Wednesday 2 Dec 2009


Region & Route:
Wales & Western: Western
| Wales & Western

Bristol is set to significantly benefit from Network Rail’s seven-day railway vision, as the company introduces today a new initiative and technology to minimise passenger disruption.

Network Rail has joined hands with the Association of Train Operating Companies (ATOC), with support from Passenger Focus, to announce an initiative to further reduce the need for replacement buses at weekends and bank holidays.

Bristol is among the top places on the 20 identified routes, where Network Rail and train operators aim to offer a rail journey in almost all circumstances.  The only exception is when the demands of rail improvement work make achieving this aim impractical.

The main line between London Paddington and Cardiff Central (via Bristol Temple Meads and Parkway) and Birmingham and Plymouth (via Bristol Temple Meads), which carry 60% of all weekend passengers, have been identified for special attention. 

Network Rail has also pledged that the Bristol area will be among the first in the country to benefit from a brand new piece of ground-breaking technology – the tilting wagon - that allows new track to be installed in less than 24 hours.

The new tilting wagon leads the way in significantly reducing the disruption caused to passengers by track improvement work that would normally take more than two full days to complete. 

Iain Coucher, Network Rail chief executive, said: "Today's punctual, reliable and safe railway has seen passengers flocking back. Their expectations for a decent service at weekends and at bank holidays have grown and we must respond. Keeping passengers on trains and off buses is our aim. We're working towards that and today's commitment sets us firmly on that path."

Michael Roberts, ATOC chief executive, said: “Train operators are delivering an ever better and more reliable service to their customers. With record levels of punctuality, we need to look at further ways of improving services, to attract more passengers to rail.  One way to achieve this is to ensure that, as far as possible, rail journeys at weekends and bank holidays are not interrupted by the need for a bus journey.”

Anthony Smith, Passenger Focus chief executive, said: “We are pleased that Network Rail and the train operators have signed up to our pledge, making a clear commitment to keep passengers on trains wherever possible rather than use buses, and to ensure certain towns and cities are connected by train at almost all times. We have been asked by the government to monitor this."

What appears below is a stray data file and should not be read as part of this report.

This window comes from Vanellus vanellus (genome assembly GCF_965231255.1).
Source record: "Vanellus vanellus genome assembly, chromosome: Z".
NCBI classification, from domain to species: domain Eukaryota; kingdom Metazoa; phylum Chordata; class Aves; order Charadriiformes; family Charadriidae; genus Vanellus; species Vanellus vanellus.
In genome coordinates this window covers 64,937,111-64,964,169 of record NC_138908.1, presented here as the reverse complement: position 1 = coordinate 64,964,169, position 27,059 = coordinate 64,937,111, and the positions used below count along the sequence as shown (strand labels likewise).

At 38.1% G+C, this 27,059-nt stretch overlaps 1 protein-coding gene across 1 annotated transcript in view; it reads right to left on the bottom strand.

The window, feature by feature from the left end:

Bristol is a key railway hub in the South West of England.  Based on recent forecast, passenger growth is anticipated to increase by 41% in the Bristol area in ten years’ time.  It is the biggest forecast growth in passenger number on the Great Western route.

Notes to editors

The Regulatory Target - Network Rail has been set a regulated target by the ORR of reducing the disruption experienced by passengers because of planned engineering work by at least 37% by April 2014 and is well on course to achieving this target

Seven-day Railway - Several years ago the idea was conceived to significantly reduce the amount of time taken to do big pieces of vital rail improvement work thus enabling a better service to be offered to passengers at weekends and bank holidays.  New engineering methods have had to be created, new machinery and technology introduced to make this vision a reality. Work is ongoing but good progress is being made.

Tilting Wagon - The wagon allows pre-constructed track panels to be brought directly to site and slotted quickly into place.  They are specially designed to be able to tilt their loads so that the pre-constructed panels of track, which are normally too wide to be carried by rail, can be transported directly to site. When the wagons arrive, the decks are moved back to a horizontal position for the panels to be unloaded and slotted quickly into place.

This milestone forms part of Network Rail’s modular switches and crossings programme, which focuses on carrying out as much of the construction work as possible away from the track to limit line closure times. Points are fully constructed and tested in factory conditions before being taken to site in modular panels to be installed quickly. Being factory built also improves their reliability and durability.

The replacement of a set of points has traditionally taken 54 hours.  This new technology will help  halve the time taken, but our target is to reduce this even further

Planning - These commitments will now become progressively embedded in the railway's forward work and improvement schedule over the next 2 years.

Contact information

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About Network Rail

We own, operate and develop Britain's railway infrastructure; that's 20,000 miles of track, 30,000 bridges, tunnels and viaducts and the thousands of signals, level crossings and stations. We run 20 of the UK's largest stations while all the others, over 2,500, are run by the country's train operating companies.

Usually, there are almost five million journeys made in the UK and over 600 freight trains run on the network. People depend on Britain's railway for their daily commute, to visit friends and loved ones and to get them home safe every day. Our role is to deliver a safe and reliable railway, so we carefully manage and deliver thousands of projects every year that form part of the multi-billion pound Railway Upgrade Plan, to grow and expand the nation's railway network to respond to the tremendous growth and demand the railway has experienced - a doubling of passenger journeys over the past 20 years.

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